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Gold: Not as safe as you may think

Business News Videos
  • will.i.am: Trump is a hammer 

    "Trump is a hammer...we need a screwdriver". will.i.am says Donald Trump isn't offering true leadership when it comes to race

  • These retailers filed for bankruptcy this year 

    Once-popular brands like Rue21 and RadioShack filed for bankruptcy in 2017. Here's a look at the ongoing retail apocalypse.

  • History of the lottery 

    From Roman emperors to a US Founding Father, lotteries have played an integral part in society throughout the world.

  • Trump probes China's trade practices 

    President Trump directed U.S. Trade Representative Robert Lighthizer to look into alleged Chinese violations of U.S. trade, including forced intellectual property transfers and patent thefts. Chinese media says the move will 'poison' relations.

  • The CEOs who quit Trump's business councils 

    At the beginning of his presidency, major CEOs seemed eager to join Trump's multiple business and economic advisory boards. Here are a few who have since jumped ship.

  • Trump criticizes black CEO by name before mentioning white supremacists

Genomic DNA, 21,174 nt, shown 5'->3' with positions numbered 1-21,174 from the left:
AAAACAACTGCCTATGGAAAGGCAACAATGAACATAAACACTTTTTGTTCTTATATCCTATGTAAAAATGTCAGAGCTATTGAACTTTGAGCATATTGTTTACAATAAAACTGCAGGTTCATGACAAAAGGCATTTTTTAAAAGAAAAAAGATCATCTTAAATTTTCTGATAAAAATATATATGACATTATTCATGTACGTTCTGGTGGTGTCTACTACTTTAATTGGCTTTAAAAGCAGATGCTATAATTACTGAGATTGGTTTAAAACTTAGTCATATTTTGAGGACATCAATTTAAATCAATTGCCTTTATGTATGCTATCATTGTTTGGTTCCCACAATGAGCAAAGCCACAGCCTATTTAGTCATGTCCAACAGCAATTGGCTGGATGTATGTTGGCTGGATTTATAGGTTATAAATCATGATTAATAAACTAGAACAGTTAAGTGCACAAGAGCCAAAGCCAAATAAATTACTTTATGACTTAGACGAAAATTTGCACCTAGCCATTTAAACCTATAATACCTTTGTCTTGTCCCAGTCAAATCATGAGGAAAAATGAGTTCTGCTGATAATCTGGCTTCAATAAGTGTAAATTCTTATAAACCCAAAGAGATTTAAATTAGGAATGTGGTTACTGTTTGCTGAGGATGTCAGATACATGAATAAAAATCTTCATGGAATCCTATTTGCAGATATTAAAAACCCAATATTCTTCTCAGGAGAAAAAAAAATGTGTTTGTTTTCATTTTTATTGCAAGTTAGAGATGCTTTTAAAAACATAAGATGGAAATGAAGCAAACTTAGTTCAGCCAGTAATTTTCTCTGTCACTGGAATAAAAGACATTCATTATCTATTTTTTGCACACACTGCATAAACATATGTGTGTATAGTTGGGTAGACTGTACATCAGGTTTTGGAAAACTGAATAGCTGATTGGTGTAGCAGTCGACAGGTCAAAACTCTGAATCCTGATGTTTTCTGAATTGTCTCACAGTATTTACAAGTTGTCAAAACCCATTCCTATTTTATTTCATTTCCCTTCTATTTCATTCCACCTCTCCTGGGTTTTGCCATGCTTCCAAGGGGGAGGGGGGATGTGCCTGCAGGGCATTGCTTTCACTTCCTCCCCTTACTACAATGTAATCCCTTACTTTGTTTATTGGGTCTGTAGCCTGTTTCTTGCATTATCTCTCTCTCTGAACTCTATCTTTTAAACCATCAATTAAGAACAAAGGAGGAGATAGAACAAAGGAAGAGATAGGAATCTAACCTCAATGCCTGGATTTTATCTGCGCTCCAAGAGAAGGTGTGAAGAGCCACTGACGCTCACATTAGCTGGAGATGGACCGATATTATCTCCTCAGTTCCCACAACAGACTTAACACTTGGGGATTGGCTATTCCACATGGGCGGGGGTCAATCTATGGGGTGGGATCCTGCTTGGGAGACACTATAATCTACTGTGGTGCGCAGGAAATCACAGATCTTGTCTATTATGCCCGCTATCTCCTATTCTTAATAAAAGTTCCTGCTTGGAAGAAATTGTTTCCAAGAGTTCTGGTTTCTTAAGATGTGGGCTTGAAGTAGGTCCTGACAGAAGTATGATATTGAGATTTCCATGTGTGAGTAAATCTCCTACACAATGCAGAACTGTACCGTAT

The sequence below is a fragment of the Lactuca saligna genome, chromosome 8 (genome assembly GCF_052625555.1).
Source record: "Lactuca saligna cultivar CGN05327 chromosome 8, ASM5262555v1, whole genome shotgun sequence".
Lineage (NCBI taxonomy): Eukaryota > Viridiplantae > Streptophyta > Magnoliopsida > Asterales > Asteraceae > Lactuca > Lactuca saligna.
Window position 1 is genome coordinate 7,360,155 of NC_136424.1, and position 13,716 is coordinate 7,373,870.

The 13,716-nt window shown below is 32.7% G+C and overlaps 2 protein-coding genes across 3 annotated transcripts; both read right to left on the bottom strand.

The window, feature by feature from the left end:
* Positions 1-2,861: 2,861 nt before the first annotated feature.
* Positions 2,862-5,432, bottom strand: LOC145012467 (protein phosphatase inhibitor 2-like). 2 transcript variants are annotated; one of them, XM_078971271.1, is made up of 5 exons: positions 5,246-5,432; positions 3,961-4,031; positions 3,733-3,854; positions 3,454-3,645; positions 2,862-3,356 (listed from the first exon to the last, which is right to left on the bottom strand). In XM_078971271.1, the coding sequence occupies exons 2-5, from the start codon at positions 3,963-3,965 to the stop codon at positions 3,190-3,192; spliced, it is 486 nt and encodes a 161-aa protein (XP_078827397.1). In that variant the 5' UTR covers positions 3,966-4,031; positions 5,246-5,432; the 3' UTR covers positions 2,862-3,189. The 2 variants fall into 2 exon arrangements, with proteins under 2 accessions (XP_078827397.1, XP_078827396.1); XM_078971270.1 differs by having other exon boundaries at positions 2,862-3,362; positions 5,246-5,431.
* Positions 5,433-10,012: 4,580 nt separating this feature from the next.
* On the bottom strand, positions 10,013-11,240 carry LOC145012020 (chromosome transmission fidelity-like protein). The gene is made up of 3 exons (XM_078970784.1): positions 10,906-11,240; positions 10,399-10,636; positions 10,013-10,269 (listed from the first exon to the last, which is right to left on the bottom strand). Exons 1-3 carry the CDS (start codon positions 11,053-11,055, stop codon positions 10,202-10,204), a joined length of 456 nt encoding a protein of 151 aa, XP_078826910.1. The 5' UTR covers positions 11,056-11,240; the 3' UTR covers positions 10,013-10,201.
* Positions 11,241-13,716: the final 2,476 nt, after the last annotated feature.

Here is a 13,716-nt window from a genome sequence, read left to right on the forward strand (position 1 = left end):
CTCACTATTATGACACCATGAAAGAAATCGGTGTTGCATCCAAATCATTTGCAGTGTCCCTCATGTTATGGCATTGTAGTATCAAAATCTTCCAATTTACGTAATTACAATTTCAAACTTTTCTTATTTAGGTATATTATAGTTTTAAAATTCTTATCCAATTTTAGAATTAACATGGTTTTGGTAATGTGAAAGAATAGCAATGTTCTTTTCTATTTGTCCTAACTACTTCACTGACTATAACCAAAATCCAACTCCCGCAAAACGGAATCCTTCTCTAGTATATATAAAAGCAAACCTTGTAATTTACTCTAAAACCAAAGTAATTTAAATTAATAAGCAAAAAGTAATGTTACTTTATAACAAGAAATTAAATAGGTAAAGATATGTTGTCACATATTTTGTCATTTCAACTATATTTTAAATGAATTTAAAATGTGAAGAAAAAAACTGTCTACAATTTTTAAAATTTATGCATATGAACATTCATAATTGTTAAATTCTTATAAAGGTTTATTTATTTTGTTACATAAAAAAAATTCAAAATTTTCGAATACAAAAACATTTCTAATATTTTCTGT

One of America's most prominent black CEOs, Kenneth Frazier of Merck, quit President Trump's manufacturing council on Monday over Trump's failure to condemn white supremacists. Trump promptly criticized him on Twitter.

  • World's fastest street car costs $3 million 

    The Bugatti Chiron can hit a top speed of 261 mph but it's going to cost you a whopping $3 million.

  • Press is still struggling to interpret Trump? 

    Veteran White House correspondent Ann Compton asks: "Is it possible that we're still struggling with how to interpret President Trump's words?" Diplomacy, she says, "has a language of its own," and Trump's rhetoric puts "a special burden on reporters" to bring nuance to the news coverage.

  • Fact-checkers check out Trump's trust problem 

    The Washington Post's Glenn Kessler says other politicians who get fact-checked "tend to stop saying those false facts," but President Trump instead repeats them "over and over." Angie Holan, editor of PolitiFact, says Trump could regain some of the public's trust "if he started speaking more accurately."